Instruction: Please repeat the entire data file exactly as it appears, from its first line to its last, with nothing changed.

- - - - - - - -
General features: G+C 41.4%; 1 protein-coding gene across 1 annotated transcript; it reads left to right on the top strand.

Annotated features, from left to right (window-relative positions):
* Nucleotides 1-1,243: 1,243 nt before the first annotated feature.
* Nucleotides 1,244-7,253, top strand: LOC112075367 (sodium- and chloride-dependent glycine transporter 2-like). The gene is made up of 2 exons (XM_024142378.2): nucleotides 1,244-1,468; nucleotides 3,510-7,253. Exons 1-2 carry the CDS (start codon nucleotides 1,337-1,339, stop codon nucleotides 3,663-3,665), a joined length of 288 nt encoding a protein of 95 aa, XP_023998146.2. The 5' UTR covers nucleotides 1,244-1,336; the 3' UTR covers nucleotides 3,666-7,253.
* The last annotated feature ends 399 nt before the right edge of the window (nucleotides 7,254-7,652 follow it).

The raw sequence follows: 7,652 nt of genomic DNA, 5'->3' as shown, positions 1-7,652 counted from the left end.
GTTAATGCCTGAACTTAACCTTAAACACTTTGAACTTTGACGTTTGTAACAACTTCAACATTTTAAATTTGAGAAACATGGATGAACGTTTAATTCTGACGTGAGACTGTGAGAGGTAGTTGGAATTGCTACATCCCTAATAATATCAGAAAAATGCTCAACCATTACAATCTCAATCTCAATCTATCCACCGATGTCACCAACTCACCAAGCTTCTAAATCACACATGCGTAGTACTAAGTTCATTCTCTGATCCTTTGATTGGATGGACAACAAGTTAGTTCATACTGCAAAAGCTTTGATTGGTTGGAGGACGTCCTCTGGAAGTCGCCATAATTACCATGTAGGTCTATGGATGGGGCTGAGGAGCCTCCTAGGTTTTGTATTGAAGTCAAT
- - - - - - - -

General features: G+C 41.4%; 1 protein-coding gene across 1 annotated transcript; it reads left to right on the top strand.

Annotated features, from left to right (window-relative positions):
* Nucleotides 1-1,243: 1,243 nt before the first annotated feature.
* Nucleotides 1,244-7,253, top strand: LOC112075367 (sodium- and chloride-dependent glycine transporter 2-like). The gene is made up of 2 exons (XM_024142378.2): nucleotides 1,244-1,468; nucleotides 3,510-7,253. Exons 1-2 carry the CDS (start codon nucleotides 1,337-1,339, stop codon nucleotides 3,663-3,665), a joined length of 288 nt encoding a protein of 95 aa, XP_023998146.2. The 5' UTR covers nucleotides 1,244-1,336; the 3' UTR covers nucleotides 3,666-7,253.
* The last annotated feature ends 399 nt before the right edge of the window (nucleotides 7,254-7,652 follow it).

The raw sequence follows: 7,652 nt of genomic DNA, 5'->3' as shown, positions 1-7,652 counted from the left end.
GTTAATGCCTGAACTTAACCTTAAACACTTTGAACTTTGACGTTTGTAACAACTTCAACATTTTAAATTTGAGAAACATGGATGAACGTTTAATTCTGACGTGAGACTGTGAGAGGTAGTTGGAATTGCTACATCCCTAATAATATCAGAAAAATGCTCAACCATTACAATCTCAATCTCAATCTATCCACCGATGTCACCAACTCACCAAGCTTCTAAATCACACATGCGTAGTACTAAGTTCATTCTCTGATCCTTTGATTGGATGGACAACAAGTTAGTTCATACTGCAAAAGCTTTGATTGGTTGGAGGACGTCCTCTGGAAGTCGCCATAATTACCATGTAGGTCTATGGATGGGGCTGAGGAGCCTCCTAGGTTTTGTATTGAAGTCAAT